But it’s the possibility. The hope. The knowledge that if something were to happen, I wouldn’t necessarily be helpless.

I asked my dad to unplug the device and let it sit for a few minutes — the tried-and-true troubleshooting method. We sat in drowsy silence. Dad zoned out, already half-asleep, and I prayed with the fervor of someone who might need to call a random Chinese restaurant in a couple of hours. He plugged it back in, and Google dinged triumphantly, spilling rainbow light.

I fell asleep with a smile on my face.

***

Note: SMA News Today is strictly a news and information website about the disease. It does not provide medical advice, diagnosis, or treatment. This content is not intended to be a substitute for professional medical advice, diagnosis, or treatment. Always seek the advice of your physician or other qualified health provider with any questions you may have regarding a medical condition. Never disregard professional medical advice or delay in seeking it because of something you have read on this website. The opinions expressed in this column are not those of SMA News Today, or its parent company, BioNews, and are intended to spark discussion about issues pertaining to spinal muscular atrophy.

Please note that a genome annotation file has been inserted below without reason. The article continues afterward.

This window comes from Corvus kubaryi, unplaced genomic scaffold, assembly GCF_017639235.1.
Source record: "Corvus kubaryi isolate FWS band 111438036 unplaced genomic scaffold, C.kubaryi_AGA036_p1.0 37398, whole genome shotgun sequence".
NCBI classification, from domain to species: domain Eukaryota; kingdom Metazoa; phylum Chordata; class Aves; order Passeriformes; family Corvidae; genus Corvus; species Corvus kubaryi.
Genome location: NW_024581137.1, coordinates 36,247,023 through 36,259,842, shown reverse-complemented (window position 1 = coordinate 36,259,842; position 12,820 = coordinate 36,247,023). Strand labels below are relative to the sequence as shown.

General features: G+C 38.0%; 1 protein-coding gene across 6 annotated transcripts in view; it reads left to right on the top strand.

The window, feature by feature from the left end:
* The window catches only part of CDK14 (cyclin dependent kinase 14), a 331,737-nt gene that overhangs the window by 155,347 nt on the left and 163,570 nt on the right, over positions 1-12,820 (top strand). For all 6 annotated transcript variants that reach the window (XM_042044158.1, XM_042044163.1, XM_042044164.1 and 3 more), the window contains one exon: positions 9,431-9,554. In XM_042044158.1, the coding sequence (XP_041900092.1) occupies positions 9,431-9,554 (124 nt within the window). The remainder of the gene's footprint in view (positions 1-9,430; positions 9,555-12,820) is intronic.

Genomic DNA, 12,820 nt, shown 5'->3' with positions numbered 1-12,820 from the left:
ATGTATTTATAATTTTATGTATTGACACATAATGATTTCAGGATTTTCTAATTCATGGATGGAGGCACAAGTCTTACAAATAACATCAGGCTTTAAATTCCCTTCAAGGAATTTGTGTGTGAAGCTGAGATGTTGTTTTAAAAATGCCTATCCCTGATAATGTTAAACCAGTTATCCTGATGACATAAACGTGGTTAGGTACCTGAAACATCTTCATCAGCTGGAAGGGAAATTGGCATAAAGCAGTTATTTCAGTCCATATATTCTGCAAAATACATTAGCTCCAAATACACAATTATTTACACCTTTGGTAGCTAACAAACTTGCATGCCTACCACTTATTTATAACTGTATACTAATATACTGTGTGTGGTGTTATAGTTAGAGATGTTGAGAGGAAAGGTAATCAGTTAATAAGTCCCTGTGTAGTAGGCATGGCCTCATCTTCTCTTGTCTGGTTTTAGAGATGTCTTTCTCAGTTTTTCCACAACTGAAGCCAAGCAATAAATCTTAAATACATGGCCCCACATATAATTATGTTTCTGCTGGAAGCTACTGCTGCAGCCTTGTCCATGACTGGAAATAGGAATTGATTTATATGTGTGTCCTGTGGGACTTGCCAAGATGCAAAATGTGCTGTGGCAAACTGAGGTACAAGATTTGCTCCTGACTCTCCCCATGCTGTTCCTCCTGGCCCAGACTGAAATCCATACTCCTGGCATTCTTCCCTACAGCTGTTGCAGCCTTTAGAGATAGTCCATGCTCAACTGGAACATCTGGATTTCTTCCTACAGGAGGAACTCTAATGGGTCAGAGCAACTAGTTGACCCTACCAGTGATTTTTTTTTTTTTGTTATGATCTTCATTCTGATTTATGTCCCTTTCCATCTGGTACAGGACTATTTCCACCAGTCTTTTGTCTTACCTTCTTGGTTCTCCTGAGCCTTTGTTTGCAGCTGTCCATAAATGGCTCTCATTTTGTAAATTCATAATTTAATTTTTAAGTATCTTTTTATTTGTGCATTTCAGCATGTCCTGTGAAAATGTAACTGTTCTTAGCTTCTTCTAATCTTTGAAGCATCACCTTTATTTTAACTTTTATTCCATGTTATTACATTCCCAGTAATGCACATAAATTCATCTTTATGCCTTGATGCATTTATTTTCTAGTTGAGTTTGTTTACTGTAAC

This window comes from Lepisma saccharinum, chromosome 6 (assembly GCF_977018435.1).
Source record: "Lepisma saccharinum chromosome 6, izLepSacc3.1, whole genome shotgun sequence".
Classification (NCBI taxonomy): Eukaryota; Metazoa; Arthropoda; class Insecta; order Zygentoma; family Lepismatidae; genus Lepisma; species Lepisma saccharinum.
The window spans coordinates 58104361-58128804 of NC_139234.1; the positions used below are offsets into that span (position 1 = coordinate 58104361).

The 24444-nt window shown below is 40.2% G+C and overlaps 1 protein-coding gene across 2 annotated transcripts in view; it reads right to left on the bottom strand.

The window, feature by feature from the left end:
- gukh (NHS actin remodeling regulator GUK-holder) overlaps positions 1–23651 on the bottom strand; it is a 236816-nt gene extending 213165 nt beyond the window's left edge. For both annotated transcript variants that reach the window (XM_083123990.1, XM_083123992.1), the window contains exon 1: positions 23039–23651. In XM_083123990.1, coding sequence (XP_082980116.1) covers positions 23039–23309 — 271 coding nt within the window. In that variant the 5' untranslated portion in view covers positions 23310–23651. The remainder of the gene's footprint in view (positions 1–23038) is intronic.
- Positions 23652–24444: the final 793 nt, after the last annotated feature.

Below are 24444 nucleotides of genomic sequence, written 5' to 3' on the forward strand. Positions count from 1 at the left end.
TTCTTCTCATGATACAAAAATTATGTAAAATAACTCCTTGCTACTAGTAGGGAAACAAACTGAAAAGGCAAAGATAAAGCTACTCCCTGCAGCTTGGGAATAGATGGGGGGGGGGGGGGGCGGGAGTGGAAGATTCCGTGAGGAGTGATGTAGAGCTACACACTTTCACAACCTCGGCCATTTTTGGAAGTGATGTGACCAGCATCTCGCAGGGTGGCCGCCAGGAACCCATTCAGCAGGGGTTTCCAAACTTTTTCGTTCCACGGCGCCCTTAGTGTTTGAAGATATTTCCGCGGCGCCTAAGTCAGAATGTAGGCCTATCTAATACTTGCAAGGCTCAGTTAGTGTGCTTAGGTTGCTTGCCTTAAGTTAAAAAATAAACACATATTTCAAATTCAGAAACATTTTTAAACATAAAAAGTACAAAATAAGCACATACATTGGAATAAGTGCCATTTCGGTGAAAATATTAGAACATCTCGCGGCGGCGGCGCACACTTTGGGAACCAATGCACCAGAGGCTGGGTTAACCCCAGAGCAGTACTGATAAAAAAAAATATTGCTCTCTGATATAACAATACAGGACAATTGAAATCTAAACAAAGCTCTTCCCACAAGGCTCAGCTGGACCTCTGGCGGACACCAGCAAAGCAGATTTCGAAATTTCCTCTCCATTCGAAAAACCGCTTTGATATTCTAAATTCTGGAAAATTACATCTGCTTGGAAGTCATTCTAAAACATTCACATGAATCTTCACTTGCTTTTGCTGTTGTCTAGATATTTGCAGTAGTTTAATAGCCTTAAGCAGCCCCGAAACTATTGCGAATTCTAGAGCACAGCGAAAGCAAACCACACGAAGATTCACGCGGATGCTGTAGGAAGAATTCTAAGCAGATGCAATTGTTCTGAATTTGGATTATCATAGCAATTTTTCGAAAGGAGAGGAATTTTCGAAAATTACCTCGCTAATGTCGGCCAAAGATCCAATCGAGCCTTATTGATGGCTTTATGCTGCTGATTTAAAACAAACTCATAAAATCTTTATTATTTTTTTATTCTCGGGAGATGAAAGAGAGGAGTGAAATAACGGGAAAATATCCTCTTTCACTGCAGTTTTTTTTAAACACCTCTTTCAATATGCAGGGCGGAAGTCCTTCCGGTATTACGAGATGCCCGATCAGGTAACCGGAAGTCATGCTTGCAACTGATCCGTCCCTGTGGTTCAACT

Brianna (she/her) is a crip cyborg storyteller living in Minneapolis-St. Paul. She was diagnosed with SMA Type II at 9 months of age and lives with co-occurring physical and mental health conditions. By day, she works as an advocate, bridging disability and mental health awareness to empower people to live their best lives; by night, she dabbles in imagination, and is in the process of making the book of her heart, “#WaningCrescent,” the best it can be. Find her online at www.briannahopealbers.com and on social media @briehalbers.
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Brianna (she/her) is a crip cyborg storyteller living in Minneapolis-St. Paul. She was diagnosed with SMA Type II at 9 months of age and lives with co-occurring physical and mental health conditions. By day, she works as an advocate, bridging disability and mental health awareness to empower people to live their best lives; by night, she dabbles in imagination, and is in the process of making the book of her heart, “#WaningCrescent,” the best it can be. Find her online at www.briannahopealbers.com and on social media @briehalbers.

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2 comments

  1. Robert Stump says:

    Oh the dreaded moment when technology fails when you need it the most! That is why I believe in redundancies, a battery backup for my overnight voice devices, a battery backup for my router and cable modem, and 3 different listening devices laying beside me at night just in case one of them, or two of them, fails. BTW, my 3 devices are a baby monitor, an echo dot, and a voice activated Bluetooth speakerphone connected across the room to my cell phone.